<code># log in to cluster 
./spark/ec2/spark-ec2 -k ubuntu-spark -i ~/.ssh/ -r $REGION login $CLUSTER</code>

After logging in, we need to create a “jars” directory and then download the elasticsearch-hadoop jar, as we previously did—locally in our Ubuntu VM. We’ll also create a “code” directory for our Spark code. Once that is complete, we need to exit the session.

<code># create jars directory 
mkdir spark/jars; cd spark/jars 
# get elasticsearch-hadoop jar wget <a href=""></a> 
# make code directory 
cd ..; mkdir code 

Almost ready, but we need to do a few more things on our local VM. We need the URL of the master node, which we can get by looking at the last line in our terminal. For us, this was:

<code>logout Connection to closed.</code>

Go ahead and save that to an environment variable, as we’ll need it shortly:


Step 3: Deploy the Code

Now, we need to make a few changes to our code file, upload it to our Spark cluster, and then we can run the code. We’ll use a slight modification of the final code file we used in Part 2. Starting at line 8 of from last time, we need to change this:

<code>es_read_conf = { 
    "es.nodes" : "localhost", 
    "es.port" : "9200", 
    "es.resource" : "titanic/passenger" 
es_write_conf = { 
    "es.nodes" : "localhost", 
    "es.port" : "9200", 
    "es.resource" : "titanic/value_counts" 

to this:

<code>es_conf = {
    "" : "",      
    "": "80", "es.nodes.discovery": "false",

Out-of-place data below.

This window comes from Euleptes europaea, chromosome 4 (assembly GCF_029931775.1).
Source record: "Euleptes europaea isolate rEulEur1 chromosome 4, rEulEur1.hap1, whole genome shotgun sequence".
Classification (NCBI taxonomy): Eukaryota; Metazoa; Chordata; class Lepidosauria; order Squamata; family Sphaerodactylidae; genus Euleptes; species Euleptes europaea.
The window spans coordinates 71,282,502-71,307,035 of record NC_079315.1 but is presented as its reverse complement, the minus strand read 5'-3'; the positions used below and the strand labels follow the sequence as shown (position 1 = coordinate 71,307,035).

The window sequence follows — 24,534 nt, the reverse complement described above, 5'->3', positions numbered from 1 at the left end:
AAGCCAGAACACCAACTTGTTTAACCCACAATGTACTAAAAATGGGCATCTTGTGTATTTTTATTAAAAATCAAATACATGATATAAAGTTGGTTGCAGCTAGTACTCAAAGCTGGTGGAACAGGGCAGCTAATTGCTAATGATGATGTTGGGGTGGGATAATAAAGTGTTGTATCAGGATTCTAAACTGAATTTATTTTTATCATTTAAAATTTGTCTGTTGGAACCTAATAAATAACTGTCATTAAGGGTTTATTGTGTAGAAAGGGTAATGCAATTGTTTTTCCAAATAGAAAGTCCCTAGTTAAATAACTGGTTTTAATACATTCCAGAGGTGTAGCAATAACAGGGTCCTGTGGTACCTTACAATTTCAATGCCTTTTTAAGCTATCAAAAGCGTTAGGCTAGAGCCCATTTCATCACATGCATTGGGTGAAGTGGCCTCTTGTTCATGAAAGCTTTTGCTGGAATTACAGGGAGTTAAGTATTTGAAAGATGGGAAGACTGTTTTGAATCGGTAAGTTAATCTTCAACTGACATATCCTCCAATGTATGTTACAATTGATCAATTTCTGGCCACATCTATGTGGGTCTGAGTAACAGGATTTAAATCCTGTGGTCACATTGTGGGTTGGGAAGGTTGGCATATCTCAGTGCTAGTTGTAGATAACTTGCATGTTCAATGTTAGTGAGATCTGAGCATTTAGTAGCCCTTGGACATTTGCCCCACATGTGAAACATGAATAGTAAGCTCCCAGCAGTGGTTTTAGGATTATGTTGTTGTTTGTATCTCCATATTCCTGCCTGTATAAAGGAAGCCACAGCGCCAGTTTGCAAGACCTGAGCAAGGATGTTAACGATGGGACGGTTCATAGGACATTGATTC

"" : "titanic/passenger", 
    "es.resource.write" : "titanic/value_counts" 

There are several things to note here. First, we combine the two configuration dictionaries into one, using the read and write resource settings. So, we need to change es_read_conf andes_write_conf to es_conf in the Hadoop API calls. Next, we set a proxy host to point to our Qbox cluster, instead of using es.nodes directly. We also turn off node discovery. These two steps are necessary, since by default the elasticsearch-hadoop adapter tries to use the IPs of each node when streaming data. This won’t work for us in a hosted setting, since the IPs the nodes use to communicate with each other are private IPs—which are inaccessible from outside their private network. The updated code file is here.

The last thing to do is set one final environment variable for convenience. We’ll set the CODEFILEvariable to the location of the new version of our spark script. Setting this and the HOST variable will make it easier to upload the file again—if necessary later after making changes locally.

<code>export CODEFILE=~/local_code/qbox-blog-code/ch_3_deploy_spark_es/</code>

At this point everything is ready, so we can upload our file to the master node with scp:

<code># upload code file to master node 
scp -i ~/.ssh/ $CODEFILE root@$HOST:spark/code</code>

At long last, we’re ready to run our Spark script. As before, we log into the master node:

<code># log back into cluster master 
./spark/ec2/spark-ec2 -k ubuntu-spark -i ~/.ssh/ -r $REGION login $CLUSTER</code>

We execute our script with:

<code>./spark/bin/spark-submit --jars spark/jars/elasticsearch-hadoop-2.1.0.Beta2.jar spark/code/</code>

When this script finishes executing, our results will look like this (after changing the endpoint again):



Cleaning Up

You will receive a bill for any clusters that continue to run on EC2. When you’re done with the cluster, you can terminate it with this command:

<code># terminate cluster 
./spark/ec2/spark-ec2 -k ubuntu-spark -i ~/.ssh/ -r $REGION destroy $CLUSTER</code>

Also, be sure to delete your Qbox cluster when you’re done with it.

All done! We provisioned a Qbox Elasticsearch cluster and built our index there, deployed an Apache Spark cluster to Amazon EC2, uploaded and ran our simple Spark analytics script—using Elasticsearch as the datastore. We now have all the pieces in place to begin running scalable analytics operations on large datasets.

We invite you to continue to the next article in this series, Sparse Matrix Multiplication with Elasticsearch and Apache Spark—Machine Learning Series, Part 4.